Your credit report and the resulting credit score is important to you because it is a primary factor in determining your elgibility for things like car loans, mortgages, apartment housing, and credit cards. Furthermore, it can affect how good of a rate you will get when you are given a line of credit. The lower the interest rate, the better for you!

    Without going into further detail, I think it is safe to say that one's personal credit report and credit score are very important things and the information contained or added to it should be protected.

    You don't want Joe Blow to open up accounts under your name and do fraudulent activity on it and have it show up on your credit report as a big fat strike against you, right?

    Didn't think so!

    YIKES! So what did you have to do to protect your identity and protect your credit report and make sure nothing bad happened?

    To make sure I would not be responsible for any purchases made on the missing/stolen credit cards and debit cards, I called every single one of my credit card companies and banks to report my cards lost/stolen. The cards were all cancelled, fraud alerts were placed on all the accounts, and I was issued new cards.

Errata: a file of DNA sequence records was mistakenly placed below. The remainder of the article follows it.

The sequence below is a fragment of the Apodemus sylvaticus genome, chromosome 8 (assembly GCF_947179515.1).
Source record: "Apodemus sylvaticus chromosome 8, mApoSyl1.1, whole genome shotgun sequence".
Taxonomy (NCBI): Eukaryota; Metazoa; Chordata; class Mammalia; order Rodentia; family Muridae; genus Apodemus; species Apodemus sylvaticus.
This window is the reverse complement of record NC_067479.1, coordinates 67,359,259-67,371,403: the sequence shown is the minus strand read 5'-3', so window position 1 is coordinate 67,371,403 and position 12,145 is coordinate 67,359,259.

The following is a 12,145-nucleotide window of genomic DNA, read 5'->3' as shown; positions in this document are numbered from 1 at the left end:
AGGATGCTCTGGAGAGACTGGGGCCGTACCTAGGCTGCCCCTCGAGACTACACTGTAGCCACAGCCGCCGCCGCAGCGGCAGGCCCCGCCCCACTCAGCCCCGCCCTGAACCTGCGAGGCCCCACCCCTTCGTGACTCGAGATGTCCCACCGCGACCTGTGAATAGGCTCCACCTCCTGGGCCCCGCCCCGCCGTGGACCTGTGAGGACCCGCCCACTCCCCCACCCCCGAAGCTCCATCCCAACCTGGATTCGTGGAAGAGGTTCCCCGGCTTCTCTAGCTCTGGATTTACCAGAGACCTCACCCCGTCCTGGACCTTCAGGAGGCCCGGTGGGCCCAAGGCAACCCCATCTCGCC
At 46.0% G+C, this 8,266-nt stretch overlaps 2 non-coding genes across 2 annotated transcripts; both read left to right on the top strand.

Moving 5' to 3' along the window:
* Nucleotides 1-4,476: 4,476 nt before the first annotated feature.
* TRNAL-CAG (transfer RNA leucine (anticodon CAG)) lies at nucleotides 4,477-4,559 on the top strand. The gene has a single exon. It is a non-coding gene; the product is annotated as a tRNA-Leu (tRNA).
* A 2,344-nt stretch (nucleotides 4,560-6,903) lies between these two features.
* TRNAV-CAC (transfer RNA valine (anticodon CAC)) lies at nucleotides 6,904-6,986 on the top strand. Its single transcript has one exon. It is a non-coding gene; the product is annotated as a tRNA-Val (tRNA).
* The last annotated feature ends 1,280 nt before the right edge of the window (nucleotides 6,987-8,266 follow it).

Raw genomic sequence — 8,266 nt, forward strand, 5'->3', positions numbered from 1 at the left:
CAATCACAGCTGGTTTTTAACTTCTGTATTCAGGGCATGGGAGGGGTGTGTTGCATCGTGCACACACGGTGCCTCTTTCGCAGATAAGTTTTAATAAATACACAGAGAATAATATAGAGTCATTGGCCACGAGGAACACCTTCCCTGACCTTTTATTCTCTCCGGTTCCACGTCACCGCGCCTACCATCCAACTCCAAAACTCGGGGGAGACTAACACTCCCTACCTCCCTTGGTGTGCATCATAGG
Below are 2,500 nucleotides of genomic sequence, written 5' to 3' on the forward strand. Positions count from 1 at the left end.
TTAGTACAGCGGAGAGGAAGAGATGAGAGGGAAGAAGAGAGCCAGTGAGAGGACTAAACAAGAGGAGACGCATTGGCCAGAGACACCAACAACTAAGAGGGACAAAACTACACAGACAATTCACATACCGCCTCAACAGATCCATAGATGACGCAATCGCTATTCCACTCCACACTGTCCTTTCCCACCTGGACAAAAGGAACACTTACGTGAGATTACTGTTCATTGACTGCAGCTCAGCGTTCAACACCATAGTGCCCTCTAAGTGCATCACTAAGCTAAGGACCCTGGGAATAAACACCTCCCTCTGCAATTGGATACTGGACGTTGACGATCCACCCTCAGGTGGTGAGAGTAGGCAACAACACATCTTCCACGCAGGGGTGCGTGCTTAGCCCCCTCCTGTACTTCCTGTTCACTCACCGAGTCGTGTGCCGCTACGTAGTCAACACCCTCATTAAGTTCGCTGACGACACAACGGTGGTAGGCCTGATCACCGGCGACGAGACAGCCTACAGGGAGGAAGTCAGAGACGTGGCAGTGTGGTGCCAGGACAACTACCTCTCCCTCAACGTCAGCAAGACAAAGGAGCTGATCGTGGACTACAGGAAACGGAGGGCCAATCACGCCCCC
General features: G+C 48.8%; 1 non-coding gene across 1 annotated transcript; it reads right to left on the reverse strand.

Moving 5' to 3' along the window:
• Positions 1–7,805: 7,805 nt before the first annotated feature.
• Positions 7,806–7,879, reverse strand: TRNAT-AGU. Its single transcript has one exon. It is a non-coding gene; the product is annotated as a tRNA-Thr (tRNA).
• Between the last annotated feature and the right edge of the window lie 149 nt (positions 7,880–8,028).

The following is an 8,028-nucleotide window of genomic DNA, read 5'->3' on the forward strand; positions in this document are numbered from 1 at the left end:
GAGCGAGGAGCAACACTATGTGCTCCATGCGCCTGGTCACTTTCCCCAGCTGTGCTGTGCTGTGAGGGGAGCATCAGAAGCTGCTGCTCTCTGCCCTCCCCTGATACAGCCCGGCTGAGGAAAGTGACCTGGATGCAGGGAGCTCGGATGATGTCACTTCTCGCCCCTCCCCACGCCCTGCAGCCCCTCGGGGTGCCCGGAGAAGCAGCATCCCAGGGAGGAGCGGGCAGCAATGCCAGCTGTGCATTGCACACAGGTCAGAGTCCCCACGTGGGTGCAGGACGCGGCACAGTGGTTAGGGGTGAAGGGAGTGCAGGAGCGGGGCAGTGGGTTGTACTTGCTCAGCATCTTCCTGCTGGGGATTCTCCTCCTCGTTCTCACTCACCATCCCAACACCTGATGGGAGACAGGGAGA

To make sure that no one would be able to file unauthorized medical claims through my health insurance card, I called my health insurance provider and they placed a fraud alert on my account.

    To alert potential lenders about the possibility of someone opening up unauthorized accounts under my name, I placed what is called a Fraud Alert on each and every one of my credit reports at these three credit report bureaus: Experian, Equifax, and TransUnion. The good news is is that you can do it all online or through a phone call.

    To officialize everything, I went to my local police department and filed an Identity Theft report which would serve as 'proof' that I had taken all the necessary steps to prevent identity theft from happening. A copy of this report was sent to the credit reporting bureaus I mentioned above to show them proof that I could potentially be a victim of future identity theft. This would allow a longer term Fraud Alert be placed on my account free of charge if I needed it.

    Since I own a business and since my business information was missing as well, I had to repeat all of these steps (except for the police because I filed both at the same time) for my business accounts and business credit reports as well.

    So everything is taken care of now?


    Since I alerted all of my lenders about my situation and because I made sure to get Fraud Alert placed on all of my credit reports, I have severely cut down the chances of identity theft happening to me.